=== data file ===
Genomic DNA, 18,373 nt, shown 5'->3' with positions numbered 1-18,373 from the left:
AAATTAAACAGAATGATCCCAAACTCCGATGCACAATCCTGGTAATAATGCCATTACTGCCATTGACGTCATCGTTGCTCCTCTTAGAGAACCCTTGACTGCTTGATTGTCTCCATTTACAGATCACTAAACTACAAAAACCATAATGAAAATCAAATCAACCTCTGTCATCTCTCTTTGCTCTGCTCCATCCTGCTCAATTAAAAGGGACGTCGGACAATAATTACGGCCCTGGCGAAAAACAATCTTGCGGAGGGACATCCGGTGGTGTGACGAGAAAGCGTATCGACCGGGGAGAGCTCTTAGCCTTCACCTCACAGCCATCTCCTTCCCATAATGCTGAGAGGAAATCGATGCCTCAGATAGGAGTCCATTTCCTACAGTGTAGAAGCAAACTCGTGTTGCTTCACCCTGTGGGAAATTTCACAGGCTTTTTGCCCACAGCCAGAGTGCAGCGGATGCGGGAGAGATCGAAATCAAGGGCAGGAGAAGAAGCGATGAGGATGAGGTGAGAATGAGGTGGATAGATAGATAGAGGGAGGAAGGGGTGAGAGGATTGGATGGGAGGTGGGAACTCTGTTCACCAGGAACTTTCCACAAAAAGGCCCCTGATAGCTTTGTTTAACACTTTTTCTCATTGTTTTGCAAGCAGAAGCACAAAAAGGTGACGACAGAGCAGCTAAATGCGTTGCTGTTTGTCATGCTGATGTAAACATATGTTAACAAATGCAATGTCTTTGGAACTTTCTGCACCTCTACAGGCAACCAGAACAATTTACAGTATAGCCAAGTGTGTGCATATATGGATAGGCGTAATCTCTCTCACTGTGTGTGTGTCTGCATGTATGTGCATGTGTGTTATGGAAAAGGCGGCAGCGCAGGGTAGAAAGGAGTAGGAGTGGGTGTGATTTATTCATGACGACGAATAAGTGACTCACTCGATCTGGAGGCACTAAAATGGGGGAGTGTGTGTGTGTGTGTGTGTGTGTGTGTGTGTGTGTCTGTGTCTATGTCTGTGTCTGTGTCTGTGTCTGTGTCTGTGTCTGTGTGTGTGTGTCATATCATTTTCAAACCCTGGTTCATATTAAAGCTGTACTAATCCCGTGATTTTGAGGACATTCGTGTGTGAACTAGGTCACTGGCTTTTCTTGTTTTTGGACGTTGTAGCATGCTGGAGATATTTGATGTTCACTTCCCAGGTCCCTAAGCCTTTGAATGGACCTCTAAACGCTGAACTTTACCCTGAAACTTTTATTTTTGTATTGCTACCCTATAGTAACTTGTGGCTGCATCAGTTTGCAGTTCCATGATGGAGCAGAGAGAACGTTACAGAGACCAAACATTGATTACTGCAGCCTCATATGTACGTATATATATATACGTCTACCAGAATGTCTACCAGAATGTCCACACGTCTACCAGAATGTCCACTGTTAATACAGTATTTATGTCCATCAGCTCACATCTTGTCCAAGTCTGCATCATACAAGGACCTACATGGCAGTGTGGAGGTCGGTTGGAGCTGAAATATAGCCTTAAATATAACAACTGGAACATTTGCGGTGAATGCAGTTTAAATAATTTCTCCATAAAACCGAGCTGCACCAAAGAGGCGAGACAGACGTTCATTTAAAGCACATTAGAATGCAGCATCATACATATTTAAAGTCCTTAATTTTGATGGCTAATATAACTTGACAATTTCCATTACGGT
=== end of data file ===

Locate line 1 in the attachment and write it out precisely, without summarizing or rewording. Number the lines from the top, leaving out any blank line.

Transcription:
Genomic DNA, 18,373 nt, shown 5'->3' with positions numbered 1-18,373 from the left: